1971 • The French Connection

The French Connection 1971

France and US connected by drugs

After returning from a New Years weekend trip to South Dakota, Lauren and I spent what was left of our Sunday night by watching the 1971 Best Picture winner, The French Connection.

The movie involves a huge shipment of heroin from Marseilles, France to New York City.  Two detectives, Russo and Cloudy, suspect something is up at a table after a visit to a bar one night after work, and do some investigating.  Turns out they’ve stumbled onto this massive drug deal.  Highlights of the movie include the memorable car chase scene where Russo chases down a hitman on a subway using a civilian’s car.

Gene Hackman was the star of the show and played an excellent hard-nosed detective.  He went with his gut feeling throughout the entire movie, and was almost always right about everything despite little or no evidence to back up his instincts.

As always, I like to do a little background research into the movie before watching it, and learned there was a real French Connection a few years earlier.  A book about this event was written by Ernest Tidyman, and then the fictionalized screenplay was produced.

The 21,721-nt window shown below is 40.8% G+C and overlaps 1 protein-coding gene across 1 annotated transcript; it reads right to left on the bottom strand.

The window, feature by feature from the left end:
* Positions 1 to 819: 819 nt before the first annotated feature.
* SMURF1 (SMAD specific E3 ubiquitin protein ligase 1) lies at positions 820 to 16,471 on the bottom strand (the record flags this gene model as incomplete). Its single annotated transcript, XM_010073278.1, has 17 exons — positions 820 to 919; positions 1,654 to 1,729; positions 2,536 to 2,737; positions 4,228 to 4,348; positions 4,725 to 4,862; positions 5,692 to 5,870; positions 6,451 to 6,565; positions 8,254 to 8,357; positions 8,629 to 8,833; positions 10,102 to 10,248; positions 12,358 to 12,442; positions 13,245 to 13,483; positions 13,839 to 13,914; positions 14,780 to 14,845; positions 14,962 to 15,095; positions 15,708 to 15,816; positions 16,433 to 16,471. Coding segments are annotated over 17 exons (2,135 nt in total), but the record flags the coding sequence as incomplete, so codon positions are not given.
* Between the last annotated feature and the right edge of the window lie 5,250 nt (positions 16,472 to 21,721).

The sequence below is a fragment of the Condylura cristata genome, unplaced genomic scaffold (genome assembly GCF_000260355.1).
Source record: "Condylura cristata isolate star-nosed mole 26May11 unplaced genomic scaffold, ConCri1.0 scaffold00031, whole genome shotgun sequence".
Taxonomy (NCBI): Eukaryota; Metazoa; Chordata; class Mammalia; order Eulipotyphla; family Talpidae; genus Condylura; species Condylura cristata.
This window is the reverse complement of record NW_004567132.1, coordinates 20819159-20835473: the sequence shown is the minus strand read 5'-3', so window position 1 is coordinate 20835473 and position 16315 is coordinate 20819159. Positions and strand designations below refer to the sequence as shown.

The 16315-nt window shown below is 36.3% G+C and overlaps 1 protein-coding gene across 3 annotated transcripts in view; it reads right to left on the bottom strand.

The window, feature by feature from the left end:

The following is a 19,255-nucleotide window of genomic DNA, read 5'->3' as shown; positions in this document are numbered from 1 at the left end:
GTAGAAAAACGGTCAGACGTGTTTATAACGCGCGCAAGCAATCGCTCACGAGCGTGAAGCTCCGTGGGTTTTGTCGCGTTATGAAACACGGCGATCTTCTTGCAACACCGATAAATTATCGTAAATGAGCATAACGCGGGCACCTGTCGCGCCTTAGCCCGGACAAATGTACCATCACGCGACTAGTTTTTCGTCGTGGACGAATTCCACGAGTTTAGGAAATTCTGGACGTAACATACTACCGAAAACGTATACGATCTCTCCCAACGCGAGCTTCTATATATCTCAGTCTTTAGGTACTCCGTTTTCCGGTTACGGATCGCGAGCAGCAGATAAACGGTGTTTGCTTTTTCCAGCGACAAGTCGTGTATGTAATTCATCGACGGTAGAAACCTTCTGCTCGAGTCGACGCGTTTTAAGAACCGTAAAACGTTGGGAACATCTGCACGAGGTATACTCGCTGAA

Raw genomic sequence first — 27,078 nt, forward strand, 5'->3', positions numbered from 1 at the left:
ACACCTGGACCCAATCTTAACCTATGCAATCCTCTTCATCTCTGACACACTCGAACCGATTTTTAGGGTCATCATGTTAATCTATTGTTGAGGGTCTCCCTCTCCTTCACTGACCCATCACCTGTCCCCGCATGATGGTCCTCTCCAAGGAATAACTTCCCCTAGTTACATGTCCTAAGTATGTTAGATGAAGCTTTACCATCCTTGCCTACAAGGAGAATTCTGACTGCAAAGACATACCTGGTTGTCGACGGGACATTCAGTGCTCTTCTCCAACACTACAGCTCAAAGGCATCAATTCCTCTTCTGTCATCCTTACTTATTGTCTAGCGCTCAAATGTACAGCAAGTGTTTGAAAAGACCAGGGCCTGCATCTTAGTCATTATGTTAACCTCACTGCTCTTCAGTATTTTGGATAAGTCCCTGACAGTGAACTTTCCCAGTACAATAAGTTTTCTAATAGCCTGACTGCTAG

Something struck me as very odd about the real life French Connection.  The lead detectives on the case were Eddie Egan and Sonny Grosso.  They were the ones who broke this huge drug case wide open.  It seems to me the fame they must have encountered as a result of the ensuing book and movie got to their heads.  These guys were actors in the movie (though they didn’t play themselves) and then Grosso wound up becoming a movie producer and minor actor, being involved in 36 projects.  I get the feeling they made one big strike as detectives and got out on top and capitalized on the success of the movie loosely based on them, completely giving up detective work and concentrating on film.  Maybe I’m wrong, but that’s what it seems like.

Overall The French Connection was a really good movie, good for 13 of 40 on my rankings to this point.  I thought the chase scenes were intense and the story was easy to follow (even for me!).  It helped to have the subtitles on.  It didn’t run on for too long (1 hour, 44 minutes) and rarely strayed from the main storyline.

Next up, we dive into the Godfather movies.

Leave a comment

No comments yet.

Comments RSS TrackBack Identifier URI

Leave a Reply

Fill in your details below or click an icon to log in:

WordPress.com Logo

You are commenting using your WordPress.com account. Log Out /  Change )

Google photo

You are commenting using your Google account. Log Out /  Change )

Twitter picture

You are commenting using your Twitter account. Log Out /  Change )

Facebook photo

You are commenting using your Facebook account. Log Out /  Change )

Connecting to %s